Atwood–Higgins Historic District

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Atwood–Higgins Historic District
WellfleetMA ThomasAtwoodHouse HABS.jpg
Photo from a 1959 HABS survey
Atwood–Higgins Historic District is located in Cape Cod
Atwood–Higgins Historic District
Nearest city Wellfleet, Massachusetts
Coordinates 41°57′20.52″N 70°3′57.96″W / 41.9557000°N 70.0661000°W / 41.9557000; -70.0661000Coordinates: 41°57′20.52″N 70°3′57.96″W / 41.9557000°N 70.0661000°W / 41.9557000; -70.0661000
Area 24 acres (97,000 m2)[2]
Built 1730
Architectural style Colonial, Other
NRHP Reference # 76000154[1] (original)
10000508 (increase)
Significant dates
Added to NRHP July 30, 1976
Boundary increase July 28, 2010

The Atwood–Higgins Historic District encompasses a historic property with deep colonial roots in Cape Cod National Seashore. Located on Bound Brook Island on the west side of Wellfleet, Massachusetts, the centerpiece of the district is the Thomas Atwood House, built c. 1730. The property is emblematic of Cape Cod's colonial origins and its later transformation into a summer resort area. The house was listed on the National Register of Historic Places in 1976; the district was listed in 2010.[1] The property is open for guided tours by the National Park Service on a seasonal basis.

Description and history[edit]

The Atwood–Higgins property is located on the east side of Bound Brook Island, which is located in northwestern Wellfleet on the lower portion of Cape Cod. Set on 24 acres (9.7 ha) are a collection of buildings, most of which were built George Higgins in the 20th century. The centerpiece of the property is a typical 1-1/2 story Cape house, whose oldest portion, a "half house" three bays wide, was built in 1730 by Thomas Higgins, a distant ancestor of George Higgins. This property was owned by Higgins descendants until 1805, when it was purchased by Thomas Atwood, Sr. The last full-time resident of the house was Atwood's son Thomas, Jr. who died in 1873. After sitting vacant for many years, the house was acquired in 1919 by George Higgins and the house was given a painstaking restoration. Higgins originally claimed the house to date to the 17th century; this is not supported by the architecture or documentary record.[2][3]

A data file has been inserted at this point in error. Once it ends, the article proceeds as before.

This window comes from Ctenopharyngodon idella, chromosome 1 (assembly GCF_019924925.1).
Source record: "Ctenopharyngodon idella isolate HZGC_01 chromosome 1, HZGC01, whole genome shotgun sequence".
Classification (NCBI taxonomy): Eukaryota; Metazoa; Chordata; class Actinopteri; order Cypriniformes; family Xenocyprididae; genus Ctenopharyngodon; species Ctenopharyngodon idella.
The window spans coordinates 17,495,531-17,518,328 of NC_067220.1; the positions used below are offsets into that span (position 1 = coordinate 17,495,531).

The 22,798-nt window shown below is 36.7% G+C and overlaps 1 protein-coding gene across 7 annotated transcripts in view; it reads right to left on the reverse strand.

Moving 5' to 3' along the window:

George Higgins, in addition to restoring the house, built a variety of outbuildings, giving the property a rustic rural feel. The buildings he built include a barn, wellhouse, guest house, and country store, all essentially in a Colonial Revival interpretation of a colonial Cape Cod farmstead. This job was made easier when the town built an improved Bound Brook Island Road, connecting the island to the mainland. Higgins and his neighbors on the island made an agreement to limit development on the island to historically compatible alterations and improvements. Higgins gave the property to the National Park Service when the Cape Cod National Seashore was created in 1961.[3]

The house was listed on the National Register of Historic Places in 1976.[1] In 2010, the listing was greatly expanded to include the 20th-century buildings and to recognize the work of George Higgins.[3] The house is seasonally open to tours offered by the Park Service.

See also[edit]

References[edit]

  1. ^ a b c National Park Service (2008-04-15). "National Register Information System". National Register of Historic Places. National Park Service. 
  2. ^ a b Edison Pike Lohr, Historian, Cape Cod National Seashore (July 13, 1973). National Register of Historic Places Inventory-Nomination: Atwood–Higgins House / No. 25-55 (Cape Cod NS) / Thomas Atwood House (pdf). National Park Service.  and Accompanying one photo, exterior, from 1973, and a map (32 KB)
  3. ^ a b c Donaldson, Emily (2010). Atwood–Higgins Historic District: Cultural Landscape Report and Outbuildings Historic Structures Report: Cape Cod National Seashore (2010). 

External links[edit]